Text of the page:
Synthesizer: It is a sound generator (various pitch, loudness, tone colour). A good (musician's) synthesizer often has a microprocessor, keyboard, control panels, memory, etc.
Sequencer: It can be a stand-alone unit or a software program for a personal computer. (It used to be a storage server for MIDI data. Nowadays it is more a software music editor on the computer. It has one or more MIDI INs and MIDI OUTs.
Track: Track in sequencer is used to organize the recordings. Tracks can be turned on or off on recording or playing back.
Channel: MIDI channels are used to separate information in a MIDI system.There are 16 MIDI channels in one cable. Channel numbers are coded into each MIDI message.
Timbre: The quality of the sound, e.g., flute sound, cello sound, etc.
Multitimbral: capable of playing many different sounds at the same time (e.g., piano, brass, drums, etc.)
Pitch: musical note that the instrument plays
Voice: Voice is the portion of the synthesizer that produces sound. Synthesizers can have many (12, 20, 24, 36, etc.) voices. Each voice works independently and simultaneously to produce sounds of different timbre and pitch.
Patch: the control settings that define a particular timbre
Uses of MIDI
Modern Recording Studio - Hard Disk Recording and MIDI
- Analog Sounds (Live Vocals, Guitar, Sax etc) -- DISK
- Keyboards, Drums, Samples, Loops Effects - MIDI
Sound Generators: use a mix of
Samplers -Digitize (Sample) Sound then
- Loop (beats)
- Simulate Musical Instruments
Tools & Programs
Below are examples of three different recording tools of the music industry involving different forms of music and recording. The TASCAM is music coming directly from instruments recorded on a machine where as the TRACKTOR and Goldwave programs are DJ and Audio Engineer manpulation programs.
TASCAM Portastudio 424 MKIIThe TASCAM Portastudio was the world's first four track recorder based on a standard compact audio cassette tape. When the original Portastudio 144 made its debut in 1979 it was a revolutionary creative tool. For the first time it enabled musicians the ability to afforably record several instrumental and vocal parts on different tracks of the built-in four track recorder and later blend all the parts together while transferring them to another standard two-channel stereo tape deck (remix and mixdown) to form a stereo recording.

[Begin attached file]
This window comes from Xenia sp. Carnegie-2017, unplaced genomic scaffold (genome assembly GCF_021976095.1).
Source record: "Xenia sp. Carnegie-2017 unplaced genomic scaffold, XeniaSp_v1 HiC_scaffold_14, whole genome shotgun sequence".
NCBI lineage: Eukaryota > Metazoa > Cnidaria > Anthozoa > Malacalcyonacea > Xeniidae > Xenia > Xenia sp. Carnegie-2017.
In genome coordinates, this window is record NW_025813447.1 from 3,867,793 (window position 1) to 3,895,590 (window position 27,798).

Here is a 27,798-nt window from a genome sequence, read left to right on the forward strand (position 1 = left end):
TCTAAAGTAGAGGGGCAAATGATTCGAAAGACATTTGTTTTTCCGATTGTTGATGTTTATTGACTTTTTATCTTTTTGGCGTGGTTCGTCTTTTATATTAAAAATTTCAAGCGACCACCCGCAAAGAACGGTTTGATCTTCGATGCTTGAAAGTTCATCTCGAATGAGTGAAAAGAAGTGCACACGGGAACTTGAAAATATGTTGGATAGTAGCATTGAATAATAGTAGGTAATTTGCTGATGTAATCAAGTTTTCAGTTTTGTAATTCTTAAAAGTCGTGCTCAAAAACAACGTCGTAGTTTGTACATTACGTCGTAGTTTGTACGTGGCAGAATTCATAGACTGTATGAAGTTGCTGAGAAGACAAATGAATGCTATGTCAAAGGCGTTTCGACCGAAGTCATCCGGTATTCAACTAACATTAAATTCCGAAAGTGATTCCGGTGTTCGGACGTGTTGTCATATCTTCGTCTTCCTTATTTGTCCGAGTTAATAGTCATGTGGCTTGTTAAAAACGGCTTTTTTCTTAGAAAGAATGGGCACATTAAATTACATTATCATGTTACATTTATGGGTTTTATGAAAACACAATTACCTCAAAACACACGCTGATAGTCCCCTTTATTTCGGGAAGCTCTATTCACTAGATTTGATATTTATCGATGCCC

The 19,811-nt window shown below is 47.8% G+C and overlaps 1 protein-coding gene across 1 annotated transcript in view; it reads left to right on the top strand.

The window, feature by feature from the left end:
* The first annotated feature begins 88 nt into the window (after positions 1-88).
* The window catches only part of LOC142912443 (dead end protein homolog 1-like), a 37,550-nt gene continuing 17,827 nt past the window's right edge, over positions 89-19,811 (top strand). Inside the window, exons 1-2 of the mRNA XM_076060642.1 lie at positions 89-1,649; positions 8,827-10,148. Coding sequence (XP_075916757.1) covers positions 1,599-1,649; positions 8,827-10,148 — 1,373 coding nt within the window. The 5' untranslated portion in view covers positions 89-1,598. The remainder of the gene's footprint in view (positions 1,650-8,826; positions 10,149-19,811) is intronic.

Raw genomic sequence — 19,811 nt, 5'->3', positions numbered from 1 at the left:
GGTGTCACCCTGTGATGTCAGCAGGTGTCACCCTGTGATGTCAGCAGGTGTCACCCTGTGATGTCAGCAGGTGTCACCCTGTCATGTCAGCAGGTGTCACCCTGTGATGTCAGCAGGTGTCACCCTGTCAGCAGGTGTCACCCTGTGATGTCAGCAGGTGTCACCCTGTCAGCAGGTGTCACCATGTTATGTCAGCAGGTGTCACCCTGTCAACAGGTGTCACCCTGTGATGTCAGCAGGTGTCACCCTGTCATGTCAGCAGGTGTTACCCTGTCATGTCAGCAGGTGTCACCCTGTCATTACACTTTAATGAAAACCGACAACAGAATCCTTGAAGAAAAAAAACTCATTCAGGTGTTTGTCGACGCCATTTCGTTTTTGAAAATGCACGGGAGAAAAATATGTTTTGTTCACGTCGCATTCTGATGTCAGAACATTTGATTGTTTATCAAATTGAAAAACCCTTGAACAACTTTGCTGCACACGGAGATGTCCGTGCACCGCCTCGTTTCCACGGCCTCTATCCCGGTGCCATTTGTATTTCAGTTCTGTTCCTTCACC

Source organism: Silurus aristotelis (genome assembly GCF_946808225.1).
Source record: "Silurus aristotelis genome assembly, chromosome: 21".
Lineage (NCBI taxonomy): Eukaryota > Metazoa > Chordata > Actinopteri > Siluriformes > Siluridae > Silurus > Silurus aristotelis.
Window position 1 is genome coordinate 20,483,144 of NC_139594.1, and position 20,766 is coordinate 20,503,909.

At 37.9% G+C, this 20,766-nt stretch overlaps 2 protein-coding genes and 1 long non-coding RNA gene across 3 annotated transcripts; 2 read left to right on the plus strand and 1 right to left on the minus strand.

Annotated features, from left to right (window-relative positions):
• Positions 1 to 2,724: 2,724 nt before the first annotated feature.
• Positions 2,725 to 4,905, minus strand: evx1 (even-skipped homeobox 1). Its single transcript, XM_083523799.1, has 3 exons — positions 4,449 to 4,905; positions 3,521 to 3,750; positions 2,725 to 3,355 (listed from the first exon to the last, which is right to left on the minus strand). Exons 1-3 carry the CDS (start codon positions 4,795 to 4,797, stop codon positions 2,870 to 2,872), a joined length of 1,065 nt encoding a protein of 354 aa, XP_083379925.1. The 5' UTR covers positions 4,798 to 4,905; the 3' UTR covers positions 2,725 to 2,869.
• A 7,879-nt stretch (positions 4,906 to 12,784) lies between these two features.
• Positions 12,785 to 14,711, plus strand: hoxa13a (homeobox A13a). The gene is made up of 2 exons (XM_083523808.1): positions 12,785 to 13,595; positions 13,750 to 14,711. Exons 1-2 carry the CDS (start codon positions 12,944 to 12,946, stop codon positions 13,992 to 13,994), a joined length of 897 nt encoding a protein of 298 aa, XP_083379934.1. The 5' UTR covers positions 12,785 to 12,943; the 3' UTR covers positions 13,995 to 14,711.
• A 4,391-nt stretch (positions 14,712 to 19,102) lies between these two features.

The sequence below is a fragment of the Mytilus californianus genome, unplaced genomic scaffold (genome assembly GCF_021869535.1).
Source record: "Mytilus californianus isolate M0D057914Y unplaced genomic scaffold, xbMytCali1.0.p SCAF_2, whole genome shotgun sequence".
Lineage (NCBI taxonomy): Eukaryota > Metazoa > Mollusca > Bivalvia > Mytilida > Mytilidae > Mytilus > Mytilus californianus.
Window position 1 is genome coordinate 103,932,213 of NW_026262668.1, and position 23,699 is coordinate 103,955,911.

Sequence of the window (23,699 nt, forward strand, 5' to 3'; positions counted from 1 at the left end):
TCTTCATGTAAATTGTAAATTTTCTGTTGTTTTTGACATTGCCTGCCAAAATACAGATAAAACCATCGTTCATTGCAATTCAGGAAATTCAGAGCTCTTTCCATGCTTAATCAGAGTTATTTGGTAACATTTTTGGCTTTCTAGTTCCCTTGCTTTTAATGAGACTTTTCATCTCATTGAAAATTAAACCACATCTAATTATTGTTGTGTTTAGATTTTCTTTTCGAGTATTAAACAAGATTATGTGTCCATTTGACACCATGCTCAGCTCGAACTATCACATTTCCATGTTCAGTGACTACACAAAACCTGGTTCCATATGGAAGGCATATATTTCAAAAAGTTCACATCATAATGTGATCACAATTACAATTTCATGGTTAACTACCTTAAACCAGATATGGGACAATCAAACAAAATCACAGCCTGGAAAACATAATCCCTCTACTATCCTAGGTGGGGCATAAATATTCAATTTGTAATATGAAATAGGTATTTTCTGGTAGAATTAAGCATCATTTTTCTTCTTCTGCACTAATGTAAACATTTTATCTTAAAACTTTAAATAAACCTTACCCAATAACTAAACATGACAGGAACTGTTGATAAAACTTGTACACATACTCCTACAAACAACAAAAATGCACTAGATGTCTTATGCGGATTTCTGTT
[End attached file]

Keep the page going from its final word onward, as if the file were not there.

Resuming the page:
These machines are typically used by artists to record demos, although they are also often used in Lo-fi recording. The analog portastudios by TASCAM and similar units by Fostex, Akai, Yamaha, Sansui, Marantz, and others generally recorded on high bias cassette tapes. Most of these machines were 4 track but there were also a couple of 6 track and a few 8 track units. Some newer digital models record to a hard disk, allowing for digital effects and up to 24 tracks of audio. The highest-selling of these was the TASCAM 424 (in three versions), which offered a great deal of flexibility while still remaining inexpensive to use. For bands prior to the advent of digital recording, the 424 was one of the easiest and affordable ways to record demos or even commercial albums.
TRACKTOR, a music playback and performance tool (Windows98/ME/2000) created to meet the demanding needs of computer-based DJs. The program also offers all the functionality found in conventional MP3 or WAVE players, including a convenient playlist. TRACKTOR boasts extensive beat recognition features, a complete mixer section with EQ and a powerful bandpass/notch filter. The innovative parametric control of the software allows recording and editing of the mix in a comprehensive file format. Almost all parameters can be automated and controlled via MIDI. TRACKTOR integrates two high-quality players with a playlist section, DJ mixer, beat matcher, digital scratcher, cue section and filters. The innovative control of the software makes it possible to record all control movements and export the resulting mix in a dedicated file format. Five cue points for settings loops or next track triggering can be set and saved for each audio file. The unique interactive waveform display, full MIDI control, mix automation and audio file export give TRACKTOR extensive performance capabilities. The realtime waveform displays on both decks show information about the audio material ahead of time, including cue points and detected beat events. The waveform can be manually dragged with the mouse for precise positioning of cue points. For turntablists, TRACKTOR offers realistic scratching and turntable-style manipulation.TRACKTOR boasts a unique beat recognition and alignment feature. Tempo and timing of two tracks can be automatically matched, allowing the DJ to focus on the artistic aspects of mixing and effecting. TRACKTOR's phase shift display makes it easy for the DJ who prefers to match beats manually. Additionally, TRACKTOR's beat detector makes it possible to set up tempo accurate loops on the fly. TRACKTOR's mixer offers a crossfader as well as punch-in, boost and mute buttons. A 3-band EQ with kill switches for each band is available for each deck. Additionally a superb sounding 8-pole bandpass/notch filter can completely change the character of the mix.